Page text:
Lord Carlton led an amazing life. He is an icon of a bygone era, a super heel whose story every aspiring modern heel should read. Even if you’re not into all that “rasslin'” talk, you’ll be thrilled to see just how many times he cheated death at the hands of his own bride.

Lord Carlton’s story is available on Amazon.com with a brand new book cover.

The Great Billy Thom

Heywood Allen ran his first show under his own banner in Swiss Park on June 4, 1935. They drew 1000 people that night, 822 of them paid, for a gate of $485. Allen was already there established face of Louisville wrestling, having been part of the city’s fight tradition for nearly 30 years, but at history first show, Allen chose a man whose pro wrestling legend has largely been overshadowed by his accomplishments in traditional wrestling.

Billy Thom was billed as the Junior Welterweight Championship that night, and he successfully defended his title against Alexander “Cyclone” Burns. Thom, who also wrestled in Indianapolis and other towns across the Midwest, was a fixture for the Allen Club from 1935 to 1940. He wrestled Louisville stalwart Blacksmith Pedigo, the groundbreaking Lord Patrick Lansdowne, and University of Kentucky legend Billy Love.

Thom’s rivalry with Love was fitting because outside the squared circle, Thom was the head wrestling coach at Indiana University. He began his coaching career at Wabash High School before moving up to IU in 1927. Thom built the IU wrestling program into a powerhouse, winning eight Big Ten titles and the 1932 NCAA championship during his tenure.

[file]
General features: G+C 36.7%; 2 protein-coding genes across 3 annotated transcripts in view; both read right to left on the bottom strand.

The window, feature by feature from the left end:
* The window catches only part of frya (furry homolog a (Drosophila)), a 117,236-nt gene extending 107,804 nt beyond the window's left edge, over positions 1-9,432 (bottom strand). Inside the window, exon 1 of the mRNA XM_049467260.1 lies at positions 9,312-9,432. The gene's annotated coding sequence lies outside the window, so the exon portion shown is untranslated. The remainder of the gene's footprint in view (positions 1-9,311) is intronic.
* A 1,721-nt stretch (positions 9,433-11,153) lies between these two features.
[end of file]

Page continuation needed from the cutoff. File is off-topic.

Thom’s proudest moment came in 1936, when he traveled to Berlin to coach the United States wrestling team in the Olympics. Three of Thom’s Indiana students made the squad that summer Charley McDaniel and Willard Duffy were named alternates, while Dick Voliva competed against the world’s best.

Voliva was a native of Bloomington, a two-time state champion, and a member of Thom’s 1932 national championship team. He won an NCAA title of his own in 1934, and after graduating with his bachelor’s degree, he continued to train with Thom while working on his Master’s degree.

Voliva made it all the way to the gold medal round, where he finally tasted defeat. He took home the silver, becoming the only Indiana University grad to medal in wrestling.

Thom was thrilled for his student, a young man he had watched over for nearly a decade. “A boy I had seen grow up in Bloomington, had coached to a Big Ten Championship, an NCAA championship, a National AAU championship, and then the Olympic team… if I were to pick one incident as my greatest thrill, that would be it.”